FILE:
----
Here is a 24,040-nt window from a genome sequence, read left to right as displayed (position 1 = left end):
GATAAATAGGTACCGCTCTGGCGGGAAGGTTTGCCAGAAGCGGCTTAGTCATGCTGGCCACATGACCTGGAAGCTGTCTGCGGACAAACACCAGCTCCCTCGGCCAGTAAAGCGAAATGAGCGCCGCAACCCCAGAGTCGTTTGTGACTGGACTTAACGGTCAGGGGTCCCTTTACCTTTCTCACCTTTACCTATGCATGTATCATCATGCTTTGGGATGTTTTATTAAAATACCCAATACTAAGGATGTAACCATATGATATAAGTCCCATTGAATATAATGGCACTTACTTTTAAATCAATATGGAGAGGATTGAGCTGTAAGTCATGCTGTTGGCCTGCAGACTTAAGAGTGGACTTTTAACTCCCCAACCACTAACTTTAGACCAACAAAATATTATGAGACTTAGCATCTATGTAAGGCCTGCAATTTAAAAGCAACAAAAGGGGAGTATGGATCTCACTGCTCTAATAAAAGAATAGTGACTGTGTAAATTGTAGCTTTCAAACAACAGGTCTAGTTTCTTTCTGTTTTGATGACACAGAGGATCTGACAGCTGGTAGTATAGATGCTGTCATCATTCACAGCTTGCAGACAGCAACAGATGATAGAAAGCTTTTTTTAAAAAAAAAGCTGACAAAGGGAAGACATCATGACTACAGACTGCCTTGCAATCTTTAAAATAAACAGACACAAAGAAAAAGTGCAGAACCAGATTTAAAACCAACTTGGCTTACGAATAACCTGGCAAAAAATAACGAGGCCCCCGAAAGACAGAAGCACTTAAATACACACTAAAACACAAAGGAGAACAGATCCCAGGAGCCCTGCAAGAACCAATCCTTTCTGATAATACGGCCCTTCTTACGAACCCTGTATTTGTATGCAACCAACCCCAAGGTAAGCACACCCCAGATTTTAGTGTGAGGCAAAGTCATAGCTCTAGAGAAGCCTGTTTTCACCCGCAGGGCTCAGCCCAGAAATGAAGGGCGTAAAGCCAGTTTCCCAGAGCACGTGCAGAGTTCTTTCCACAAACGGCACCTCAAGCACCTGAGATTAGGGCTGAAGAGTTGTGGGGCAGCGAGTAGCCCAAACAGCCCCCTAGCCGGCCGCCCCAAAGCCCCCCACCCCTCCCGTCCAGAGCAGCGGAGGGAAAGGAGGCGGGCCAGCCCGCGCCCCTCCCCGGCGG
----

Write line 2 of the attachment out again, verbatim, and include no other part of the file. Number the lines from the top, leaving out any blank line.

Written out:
GATAAATAGGTACCGCTCTGGCGGGAAGGTTTGCCAGAAGCGGCTTAGTCATGCTGGCCACATGACCTGGAAGCTGTCTGCGGACAAACACCAGCTCCCTCGGCCAGTAAAGCGAAATGAGCGCCGCAACCCCAGAGTCGTTTGTGACTGGACTTAACGGTCAGGGGTCCCTTTACCTTTCTCACCTTTACCTATGCATGTATCATCATGCTTTGGGATGTTTTATTAAAATACCCAATACTAAGGATGTAACCATATGATATAAGTCCCATTGAATATAATGGCACTTACTTTTAAATCAATATGGAGAGGATTGAGCTGTAAGTCATGCTGTTGGCCTGCAGACTTAAGAGTGGACTTTTAACTCCCCAACCACTAACTTTAGACCAACAAAATATTATGAGACTTAGCATCTATGTAAGGCCTGCAATTTAAAAGCAACAAAAGGGGAGTATGGATCTCACTGCTCTAATAAAAGAATAGTGACTGTGTAAATTGTAGCTTTCAAACAACAGGTCTAGTTTCTTTCTGTTTTGATGACACAGAGGATCTGACAGCTGGTAGTATAGATGCTGTCATCATTCACAGCTTGCAGACAGCAACAGATGATAGAAAGCTTTTTTTAAAAAAAAAGCTGACAAAGGGAAGACATCATGACTACAGACTGCCTTGCAATCTTTAAAATAAACAGACACAAAGAAAAAGTGCAGAACCAGATTTAAAACCAACTTGGCTTACGAATAACCTGGCAAAAAATAACGAGGCCCCCGAAAGACAGAAGCACTTAAATACACACTAAAACACAAAGGAGAACAGATCCCAGGAGCCCTGCAAGAACCAATCCTTTCTGATAATACGGCCCTTCTTACGAACCCTGTATTTGTATGCAACCAACCCCAAGGTAAGCACACCCCAGATTTTAGTGTGAGGCAAAGTCATAGCTCTAGAGAAGCCTGTTTTCACCCGCAGGGCTCAGCCCAGAAATGAAGGGCGTAAAGCCAGTTTCCCAGAGCACGTGCAGAGTTCTTTCCACAAACGGCACCTCAAGCACCTGAGATTAGGGCTGAAGAGTTGTGGGGCAGCGAGTAGCCCAAACAGCCCCCTAGCCGGCCGCCCCAAAGCCCCCCACCCCTCCCGTCCAGAGCAGCGGAGGGAAAGGAGGCGGGCCAGCCCGCGCCCCTCCCCGGCGG